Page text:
Many of the changes noted with low-GI/GL diets may be independent of body weight. For example, a low-GL diet given to obese young adults for 12 months led to lower TG and plasminogen activator inhibitor 1 (PAI-1) independent of body weight change compared to conventional energy restriction.38 McMillan-Price and associates39 noted that, despite similar weight loss, a low-GI diet elicited greater reduction in fat mass compared to a high-GI diet. Furthermore, Pereira and coworkers40 noted that, compared to a conventional energy-restricted low-fat diet, a low-GL diet led to smaller reductions in resting metabolic rate and hunger and greater reductions in insulin resistance, TG, C-reactive protein (CRP), and mean arterial pressure, independent of changes in body composition. Additionally, sedentary, insulin resistant individuals may be particularly prone to the adverse effects of high dietary GL and hence may benefit more from a low-GL diet. For example, in the CALERIE Trial,41 greater weight loss was noted with a low-GL diet in overweight subjects with high insulin secretion as compared with low insulin secretion. This may be explained, in part, by differences in postprandial substrate use.42 Dietary GI was also associated with a 6-year change in weight loss in women, but not men, suggesting that gender differences may exist.43
High dietary GL is also associated with increased concentrations of inflammatory cytokines. Liu and colleagues44,45 demonstrated that dietary GL was directly related to plasma levels of CRP, independent of BMI, total energy intake, and other known coronary risk factors, and the association was stronger among women with BMI > 25 kg/m2. In the Women's Health Initiative, lower plasma levels of interleukin-6 (IL-6) and tumor necrosis factor-alpha receptor-2, but not CRP, were associated with lower dietary GL.46 Other groups have noted that dietary GI or GL is associated with lower CRP, tumor necrosis factor receptor-2 (TNF-R2),47 and adiponectin.48,49 Lopez-Garcia and associates50 noted in the NHS that a prudent as compared to a Western dietary pattern was associated with CRP and IL-6 levels. These effects may be mediated, in part, by diet-induced hyperglycemia, which may stimulate macrophages and lymphocytes to secrete cytokines.51 On the other hand, both low- and high-GI meals induced monocyte activation in overweight women.52 Prior studies noted elevated concentrations of nuclear-factor kappa-B (NF-κB) after high-GI carbohydrate consumption, whereas the anti-diabetes drug, acarbose (an α-glucosidase inhibitor), reduced postprandial mononuclear NF-κB activation.53 These data suggest that exacerbation of pro-inflammatory processes may be yet another mechanism whereby a high intake of rapidly digested and absorbed carbohydrates increases the risk of CHD and T2DM, particularly among overweight individuals who are prone to insulin resistance. Along these lines, Pittas and coworkers54 noted in a 6-month intervention study that a low-GL diet tended to decrease CRP more in overweight young adults.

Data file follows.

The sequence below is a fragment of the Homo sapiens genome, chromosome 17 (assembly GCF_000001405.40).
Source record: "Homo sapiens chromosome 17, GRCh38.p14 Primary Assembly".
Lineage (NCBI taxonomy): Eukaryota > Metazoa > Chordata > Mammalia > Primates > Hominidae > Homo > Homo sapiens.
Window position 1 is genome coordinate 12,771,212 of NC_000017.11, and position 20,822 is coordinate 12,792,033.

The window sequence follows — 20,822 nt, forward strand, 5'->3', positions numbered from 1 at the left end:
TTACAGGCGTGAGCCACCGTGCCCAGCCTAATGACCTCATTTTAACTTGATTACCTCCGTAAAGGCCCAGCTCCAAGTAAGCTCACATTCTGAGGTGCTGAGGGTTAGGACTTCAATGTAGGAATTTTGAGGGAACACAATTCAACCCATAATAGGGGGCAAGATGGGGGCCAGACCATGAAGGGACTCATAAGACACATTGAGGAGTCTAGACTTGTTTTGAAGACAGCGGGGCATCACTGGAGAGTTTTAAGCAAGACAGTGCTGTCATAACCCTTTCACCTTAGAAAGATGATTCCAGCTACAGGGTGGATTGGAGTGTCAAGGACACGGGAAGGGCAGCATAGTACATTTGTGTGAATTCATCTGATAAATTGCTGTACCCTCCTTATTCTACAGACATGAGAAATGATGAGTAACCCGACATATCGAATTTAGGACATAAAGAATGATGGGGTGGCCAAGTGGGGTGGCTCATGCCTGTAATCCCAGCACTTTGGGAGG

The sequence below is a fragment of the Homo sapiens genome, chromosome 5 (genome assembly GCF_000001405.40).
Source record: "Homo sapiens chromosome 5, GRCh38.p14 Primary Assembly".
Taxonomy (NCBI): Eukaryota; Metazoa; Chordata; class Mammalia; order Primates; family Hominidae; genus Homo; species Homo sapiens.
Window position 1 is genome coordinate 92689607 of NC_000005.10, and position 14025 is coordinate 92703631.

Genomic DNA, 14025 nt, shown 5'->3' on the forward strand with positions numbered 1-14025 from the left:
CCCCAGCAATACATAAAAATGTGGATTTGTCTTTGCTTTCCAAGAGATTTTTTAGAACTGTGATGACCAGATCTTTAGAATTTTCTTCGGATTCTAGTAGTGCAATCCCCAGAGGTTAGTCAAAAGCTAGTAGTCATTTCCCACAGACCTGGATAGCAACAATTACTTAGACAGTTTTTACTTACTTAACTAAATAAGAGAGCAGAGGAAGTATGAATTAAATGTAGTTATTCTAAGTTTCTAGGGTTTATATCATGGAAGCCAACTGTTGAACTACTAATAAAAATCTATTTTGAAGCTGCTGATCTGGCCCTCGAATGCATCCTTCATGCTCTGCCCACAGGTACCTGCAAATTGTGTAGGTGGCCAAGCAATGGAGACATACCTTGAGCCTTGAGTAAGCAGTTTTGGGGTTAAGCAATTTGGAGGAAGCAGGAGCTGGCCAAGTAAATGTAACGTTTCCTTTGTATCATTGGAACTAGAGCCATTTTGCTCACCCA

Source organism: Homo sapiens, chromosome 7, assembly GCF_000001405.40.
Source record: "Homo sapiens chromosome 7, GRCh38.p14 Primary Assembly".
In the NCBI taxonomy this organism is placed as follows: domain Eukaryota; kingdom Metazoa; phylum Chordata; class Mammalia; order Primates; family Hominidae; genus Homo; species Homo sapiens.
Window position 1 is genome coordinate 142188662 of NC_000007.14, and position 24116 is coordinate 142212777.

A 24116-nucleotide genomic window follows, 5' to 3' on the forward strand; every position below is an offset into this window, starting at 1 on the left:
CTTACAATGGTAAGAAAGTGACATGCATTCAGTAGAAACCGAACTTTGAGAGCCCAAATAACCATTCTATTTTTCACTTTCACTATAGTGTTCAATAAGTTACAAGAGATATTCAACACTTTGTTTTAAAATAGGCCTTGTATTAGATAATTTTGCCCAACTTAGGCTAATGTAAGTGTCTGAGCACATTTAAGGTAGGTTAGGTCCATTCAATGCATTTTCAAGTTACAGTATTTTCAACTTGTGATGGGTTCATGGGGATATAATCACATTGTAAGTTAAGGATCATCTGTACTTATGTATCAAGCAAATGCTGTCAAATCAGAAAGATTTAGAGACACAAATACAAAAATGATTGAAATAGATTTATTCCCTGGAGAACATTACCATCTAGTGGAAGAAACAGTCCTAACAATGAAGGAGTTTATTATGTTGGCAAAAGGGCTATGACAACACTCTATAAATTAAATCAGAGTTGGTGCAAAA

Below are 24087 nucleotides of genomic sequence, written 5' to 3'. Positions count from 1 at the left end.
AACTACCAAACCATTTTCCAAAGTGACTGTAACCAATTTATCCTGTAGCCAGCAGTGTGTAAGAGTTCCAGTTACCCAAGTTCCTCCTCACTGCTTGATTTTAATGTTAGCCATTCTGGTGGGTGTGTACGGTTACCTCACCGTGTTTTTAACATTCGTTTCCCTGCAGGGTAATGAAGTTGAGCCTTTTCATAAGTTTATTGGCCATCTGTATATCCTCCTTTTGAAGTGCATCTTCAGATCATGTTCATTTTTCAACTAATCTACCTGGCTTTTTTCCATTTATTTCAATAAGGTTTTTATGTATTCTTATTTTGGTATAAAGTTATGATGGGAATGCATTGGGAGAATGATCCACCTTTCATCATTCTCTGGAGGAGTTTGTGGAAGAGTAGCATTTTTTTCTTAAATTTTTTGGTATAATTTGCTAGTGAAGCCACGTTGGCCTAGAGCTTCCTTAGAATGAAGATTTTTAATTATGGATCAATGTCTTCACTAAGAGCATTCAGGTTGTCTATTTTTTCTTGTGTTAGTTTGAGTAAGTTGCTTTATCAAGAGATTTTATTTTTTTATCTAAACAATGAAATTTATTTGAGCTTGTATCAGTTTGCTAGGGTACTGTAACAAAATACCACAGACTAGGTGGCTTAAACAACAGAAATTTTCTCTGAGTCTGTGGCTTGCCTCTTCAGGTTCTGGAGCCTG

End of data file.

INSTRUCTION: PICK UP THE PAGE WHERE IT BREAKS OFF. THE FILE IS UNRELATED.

Population studies have noted that markers of endothelial function (i.e., E-selectin, soluble-intracellular adhesion molecule-1, and soluble-vascular cell adhesion molecule-1) are associated with dietary patterns.50 However, endothelial function has not been assessed directly, and intervention studies have not tested this, although cursory work has indicated low-GI diets have produced better cardio-vascular-related outcomes.55 It is plausible that a conventional high-GL diet may induce endothelial dysfunction since hyperglycemia induces oxidative stress.56 In support of this hypothesis, oral glucose induces endothelial dysfunction,57,58 and malondialdehyde and F2-isoprostanes are positively associated with dietary GL.59 Additionally, recent data indicate that, acutely, a high-fiber meal may improve endothelial function,60 leading to the possibility that a low-GL diet may improve endothelial function.
Early on, it was noted in the NHS that dietary GL was positively associated with the risk of T2DM61 and that women with the combination of high dietary GL and low cereal fiber intake were at an even higher risk of T2DM (relative risk = 2.50, 95% confidence interval, 1.14–5.51). Similar findings have also been observed in men in the Health Professionals Follow-Up Study (HPFS).62 In a subsequent related study, dietary GI and cereal fiber were significantly associated with an increased and decreased risk of T2DM, respectively, but dietary GL was not significantly associated with risk in the overall cohort.63 In the Shanghai Women's Health Study64 and the Black Women's Health Study, dietary GI and GL were positively (as well as cereal fiber, inversely for the latter) associated with T2DM. In the latter, stronger associations were noted among women with a BMI < 25, with incident risk ratios for the highest versus lowest quintile being 1.91, 1.54, and 0.41 for dietary GI, GL, and cereal fiber, respectively.65 However, others, such as the Atherosclerosis Risk in Communities (ARIC) Study66 and the Health, Aging, and Body Composition (Health ABC) Study,67 noted no significant associations of intake of total dietary fiber, dietary GI, or GL with incident T2DM. However, the ARIC Study66 did note borderline significance when dietary GL was treated as a continuous variable and adjusting for cereal fiber, and the Health ABC Study67 had a somewhat shorter duration and smaller sample size than the earlier studies that found an association. Two other studies did not note an association, but only a single dietary measurement was obtained. In the Melbourne Collaborative Cohort Study,68 the authors mentioned that the reproducibility of the dietary questionnaire used was only fair, and in the Iowa Women's Health Study,69 ascertainment of T2DM outcome was documented to be poor. Analysis of the entire NHS database also indicated that dietary GL was significantly associated with CHD risk independent of other CHD risk factors,70 and the adverse effect of a high-GL diet on CHD risk was more evident in women with BMIs > 23 kg/m2, whereas no association was found among women with BMIs < 23 kg/m2.